SUNDANCE: Saturday Morning, Buyers Buzzing, Offers In, Nothing Closed
"The Guard," "Martha Marcy May Marlene" and "Margin Call" are all fielding serious interest by Day Three.
By the early morning hours Saturday, the snow was falling and audiences and indie players were looking forward to shaking off the early, excited jitters and settling into the first-weekend groove.
On the potential sales front, several UTA-repped films have serious interest from buyers, including The Guard, Margin Call and Martha Marcy May Marlene. But few movies strike as a slamdunk in the indie world, and interested buyers are noting that all three require nuanced strategic thinking to make them work in the marketplace.
The Guard, while funny and engaging, has a language barrier built into its Irish humor and strong accents. Margin Call has a name cast (Kevin Spacey, Zachary Quinto, Jeremy Irons) and a timely topic, but its long, talky scenes and granular discussion of the mortgage crisis make it a hard sell to middle America. And Martha Marcy is a well-directed movie with a riveting central performance from Elizabeth Olsen that may have a hard time overriding its relentlessly dark storyline. Even still, all three have fielded concrete offers.
That no deals have closed this early in the fest is far from unusual, and typically suggests either that no one film has knocked everybody out or that buyers and sellers are waiting for the next round of higher-profile premieres to unspool before committing limited funds to anything. Both are likely at this point.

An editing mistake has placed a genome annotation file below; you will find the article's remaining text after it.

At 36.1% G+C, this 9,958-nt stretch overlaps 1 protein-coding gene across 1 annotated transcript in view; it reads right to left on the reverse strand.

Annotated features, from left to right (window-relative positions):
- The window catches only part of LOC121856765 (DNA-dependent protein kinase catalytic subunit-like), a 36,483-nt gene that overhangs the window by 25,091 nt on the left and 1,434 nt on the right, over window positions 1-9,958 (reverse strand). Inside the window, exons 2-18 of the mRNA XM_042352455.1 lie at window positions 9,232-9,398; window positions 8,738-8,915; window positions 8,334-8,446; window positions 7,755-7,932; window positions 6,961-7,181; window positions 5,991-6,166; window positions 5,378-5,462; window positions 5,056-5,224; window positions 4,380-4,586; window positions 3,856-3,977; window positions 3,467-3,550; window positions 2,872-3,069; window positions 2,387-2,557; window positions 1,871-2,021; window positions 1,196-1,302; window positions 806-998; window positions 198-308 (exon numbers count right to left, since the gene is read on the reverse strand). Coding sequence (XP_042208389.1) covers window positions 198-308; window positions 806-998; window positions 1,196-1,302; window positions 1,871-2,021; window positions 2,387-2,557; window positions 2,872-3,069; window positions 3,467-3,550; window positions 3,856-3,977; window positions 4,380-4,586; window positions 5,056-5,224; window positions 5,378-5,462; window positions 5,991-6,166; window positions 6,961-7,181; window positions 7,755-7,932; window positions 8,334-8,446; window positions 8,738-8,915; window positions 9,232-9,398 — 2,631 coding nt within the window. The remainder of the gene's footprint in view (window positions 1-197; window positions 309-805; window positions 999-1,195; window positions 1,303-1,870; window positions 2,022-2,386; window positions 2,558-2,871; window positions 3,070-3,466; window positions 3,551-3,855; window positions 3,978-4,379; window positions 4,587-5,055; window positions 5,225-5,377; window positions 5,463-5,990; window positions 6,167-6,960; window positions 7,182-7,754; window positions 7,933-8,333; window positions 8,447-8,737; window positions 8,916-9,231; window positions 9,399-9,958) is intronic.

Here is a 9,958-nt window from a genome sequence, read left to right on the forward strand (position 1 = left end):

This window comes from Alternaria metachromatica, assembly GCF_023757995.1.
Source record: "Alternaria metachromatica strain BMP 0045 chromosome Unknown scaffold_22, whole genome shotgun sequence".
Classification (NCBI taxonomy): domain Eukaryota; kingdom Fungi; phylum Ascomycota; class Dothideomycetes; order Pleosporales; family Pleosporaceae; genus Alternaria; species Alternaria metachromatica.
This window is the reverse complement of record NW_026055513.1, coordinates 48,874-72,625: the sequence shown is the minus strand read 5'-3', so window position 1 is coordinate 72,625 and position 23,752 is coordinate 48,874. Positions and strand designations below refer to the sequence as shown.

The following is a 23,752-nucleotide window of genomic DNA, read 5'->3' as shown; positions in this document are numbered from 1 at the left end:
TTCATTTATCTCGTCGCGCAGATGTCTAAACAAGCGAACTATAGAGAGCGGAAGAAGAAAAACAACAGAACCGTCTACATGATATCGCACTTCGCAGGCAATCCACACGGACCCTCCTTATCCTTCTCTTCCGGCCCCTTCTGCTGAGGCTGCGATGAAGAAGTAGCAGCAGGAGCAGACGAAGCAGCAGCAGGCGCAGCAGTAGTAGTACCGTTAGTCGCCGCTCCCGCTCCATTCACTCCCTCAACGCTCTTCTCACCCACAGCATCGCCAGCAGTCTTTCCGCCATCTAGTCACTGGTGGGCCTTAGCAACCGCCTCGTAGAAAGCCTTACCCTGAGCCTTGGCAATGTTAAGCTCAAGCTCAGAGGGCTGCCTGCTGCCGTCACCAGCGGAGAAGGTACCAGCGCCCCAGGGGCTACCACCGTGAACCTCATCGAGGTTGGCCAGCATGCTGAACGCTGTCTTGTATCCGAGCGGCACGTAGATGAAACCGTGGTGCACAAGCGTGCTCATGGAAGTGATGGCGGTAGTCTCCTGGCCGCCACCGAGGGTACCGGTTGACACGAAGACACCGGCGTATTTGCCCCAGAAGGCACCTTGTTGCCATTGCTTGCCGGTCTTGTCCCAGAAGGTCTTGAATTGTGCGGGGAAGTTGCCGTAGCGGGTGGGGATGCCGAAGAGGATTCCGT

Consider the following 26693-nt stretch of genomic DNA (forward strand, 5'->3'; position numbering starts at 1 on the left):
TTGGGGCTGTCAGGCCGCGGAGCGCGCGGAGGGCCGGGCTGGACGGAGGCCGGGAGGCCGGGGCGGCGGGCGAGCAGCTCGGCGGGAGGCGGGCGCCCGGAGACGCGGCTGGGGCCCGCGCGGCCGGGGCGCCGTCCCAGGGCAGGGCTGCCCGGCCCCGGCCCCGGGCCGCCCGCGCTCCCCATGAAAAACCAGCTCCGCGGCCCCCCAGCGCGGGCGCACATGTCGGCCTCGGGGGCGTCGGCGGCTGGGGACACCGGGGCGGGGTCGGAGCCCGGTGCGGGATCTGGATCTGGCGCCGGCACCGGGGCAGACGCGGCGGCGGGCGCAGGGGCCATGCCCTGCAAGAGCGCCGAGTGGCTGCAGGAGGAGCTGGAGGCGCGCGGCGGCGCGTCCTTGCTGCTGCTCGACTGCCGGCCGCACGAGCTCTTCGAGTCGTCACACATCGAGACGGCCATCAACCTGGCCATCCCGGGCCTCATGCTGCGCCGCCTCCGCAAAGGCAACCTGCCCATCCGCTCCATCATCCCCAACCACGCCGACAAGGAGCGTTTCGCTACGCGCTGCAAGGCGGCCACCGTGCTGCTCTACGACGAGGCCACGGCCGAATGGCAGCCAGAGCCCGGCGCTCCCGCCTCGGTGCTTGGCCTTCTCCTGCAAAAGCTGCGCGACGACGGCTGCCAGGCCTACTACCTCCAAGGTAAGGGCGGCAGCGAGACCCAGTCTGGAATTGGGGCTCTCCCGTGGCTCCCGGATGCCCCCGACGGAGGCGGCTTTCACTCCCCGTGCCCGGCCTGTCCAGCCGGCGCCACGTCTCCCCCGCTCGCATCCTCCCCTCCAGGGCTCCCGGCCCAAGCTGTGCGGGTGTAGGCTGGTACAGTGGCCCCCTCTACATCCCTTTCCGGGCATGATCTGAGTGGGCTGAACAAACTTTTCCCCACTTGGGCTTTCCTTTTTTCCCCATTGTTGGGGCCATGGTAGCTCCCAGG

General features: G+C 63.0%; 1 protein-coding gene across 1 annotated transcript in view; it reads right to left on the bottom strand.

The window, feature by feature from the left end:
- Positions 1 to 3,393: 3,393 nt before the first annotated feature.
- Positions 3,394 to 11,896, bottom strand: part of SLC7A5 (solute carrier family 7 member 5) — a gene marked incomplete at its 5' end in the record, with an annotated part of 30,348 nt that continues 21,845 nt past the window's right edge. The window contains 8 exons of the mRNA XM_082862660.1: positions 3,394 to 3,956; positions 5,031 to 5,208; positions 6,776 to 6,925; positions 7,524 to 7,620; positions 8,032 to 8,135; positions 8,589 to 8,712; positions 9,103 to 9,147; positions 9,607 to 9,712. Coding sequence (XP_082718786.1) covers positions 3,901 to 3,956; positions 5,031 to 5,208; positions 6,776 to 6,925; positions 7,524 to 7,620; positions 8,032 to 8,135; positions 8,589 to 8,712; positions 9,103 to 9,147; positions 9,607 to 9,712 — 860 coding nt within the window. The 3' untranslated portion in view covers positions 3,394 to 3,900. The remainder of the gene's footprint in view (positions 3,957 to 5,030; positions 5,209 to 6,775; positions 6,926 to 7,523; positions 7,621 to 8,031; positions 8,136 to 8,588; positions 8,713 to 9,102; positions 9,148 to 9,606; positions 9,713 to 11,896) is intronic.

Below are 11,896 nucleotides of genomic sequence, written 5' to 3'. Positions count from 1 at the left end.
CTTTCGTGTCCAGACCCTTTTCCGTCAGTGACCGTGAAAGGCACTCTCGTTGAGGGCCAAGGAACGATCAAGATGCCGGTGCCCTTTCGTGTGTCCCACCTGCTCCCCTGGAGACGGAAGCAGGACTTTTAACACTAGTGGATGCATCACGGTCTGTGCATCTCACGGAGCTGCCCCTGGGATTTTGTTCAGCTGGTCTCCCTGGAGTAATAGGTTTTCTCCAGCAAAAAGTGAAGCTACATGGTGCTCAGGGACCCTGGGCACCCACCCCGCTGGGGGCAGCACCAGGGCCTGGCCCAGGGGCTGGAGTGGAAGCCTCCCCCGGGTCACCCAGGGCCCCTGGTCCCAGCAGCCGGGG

Among those Saturday unveilings are Like Crazy, a competition film about young, long-distance love from Douchebag director Drake Doremus. Harvey Weinstein stopped by a filmmaker dinner for the drama on Friday night, indicating strong anticipation from buyers who have yet to see the film, which stars Anton Yelchin, Felicity Jones and Jennifer Lawrence. Other hot Saturday premieres include My Idiot Brother, the Jesse Peretz-directed family comedy with Paul Rudd, Emily Mortimer, Elizabeth Banks and Zooey Deschanel, and The Devil’s Double, another Premieres section entry from director Lee Tamahori that is sparking curiosity about star Dominic Cooper’s double turn as the nutty Uday Hussein and his body double.
Those films prompting less charitable buzz thus far include the Roadside Attractions pick-up The Music Never Stopped, Matthew Chapman’s dramatic competition thriller The Ledge, which unspooled Friday afternoon, and Braden King’s HERE, a Sundance Institute project.
Sundance: On the Scene
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